Across the great expanse of these United States, every citizen can expect to enjoy nearly every American right no matter what state he or she may be in. If you’re a New Yorker visiting Las Vegas, you’ll retain your First Amendment rights to freedom of speech and freedom of religion (you’re probably going to need the latter). If you’re an Oregonian vacationing in Florida, you’ll retain the right to a trial by jury.
If you’re traveling to Tennessee from Arizona and for some incomprehensible reason have taken a detour through South Dakota, you’ll still possess the right to be free from unreasonable searches and seizures by South Dakotan state trooper. Thanks to the incorporative powers of the Fourteenth Amendment, the Bill of Rights is not merely a national-level package but an inter- and intrastate one as well.
There is precisely one right from the Bill of Rights that is not guaranteed for interstate travelers: the right to keep and bear arms.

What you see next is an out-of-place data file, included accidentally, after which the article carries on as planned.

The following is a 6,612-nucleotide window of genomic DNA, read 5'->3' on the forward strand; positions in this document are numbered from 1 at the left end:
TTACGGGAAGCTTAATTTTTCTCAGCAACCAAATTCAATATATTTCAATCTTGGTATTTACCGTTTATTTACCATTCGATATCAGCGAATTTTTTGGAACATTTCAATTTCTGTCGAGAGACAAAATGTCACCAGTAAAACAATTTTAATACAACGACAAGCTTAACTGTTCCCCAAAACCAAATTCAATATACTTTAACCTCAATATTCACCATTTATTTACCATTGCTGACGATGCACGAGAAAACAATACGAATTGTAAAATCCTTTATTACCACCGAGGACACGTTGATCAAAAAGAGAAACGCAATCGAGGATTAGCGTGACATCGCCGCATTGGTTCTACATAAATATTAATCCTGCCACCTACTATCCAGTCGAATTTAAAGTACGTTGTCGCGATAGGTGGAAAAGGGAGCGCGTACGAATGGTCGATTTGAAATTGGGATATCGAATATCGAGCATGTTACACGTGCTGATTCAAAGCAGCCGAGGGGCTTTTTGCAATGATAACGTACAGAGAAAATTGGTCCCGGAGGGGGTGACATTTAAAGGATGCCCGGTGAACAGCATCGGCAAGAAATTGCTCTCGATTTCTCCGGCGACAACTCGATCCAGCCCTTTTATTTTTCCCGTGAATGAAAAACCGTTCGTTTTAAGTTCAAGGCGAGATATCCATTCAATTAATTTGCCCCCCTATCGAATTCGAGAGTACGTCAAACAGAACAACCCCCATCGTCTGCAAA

A Patchwork of Confusing Reciprocity Laws
In two of its most masterful and commendable decisions to date, the Supreme Court held that the Second Amendment protects an individual right to keep and bear arms for personal self-defense, one that may not be infringed either by the federal government (2008’s D.C. v. Heller) or by the states (2010’s McDonald v. Chicago). As good as these rulings were, however, they nonetheless left unanswered a significant question of American firearm jurisprudence: how do you adjudicate state-level concealed-carry reciprocity?
In layman’s terms: how does each individual state deal with out-of-state concealed-carry permits? If someone visits State B with a concealed handgun permit from State A, does State B honor it?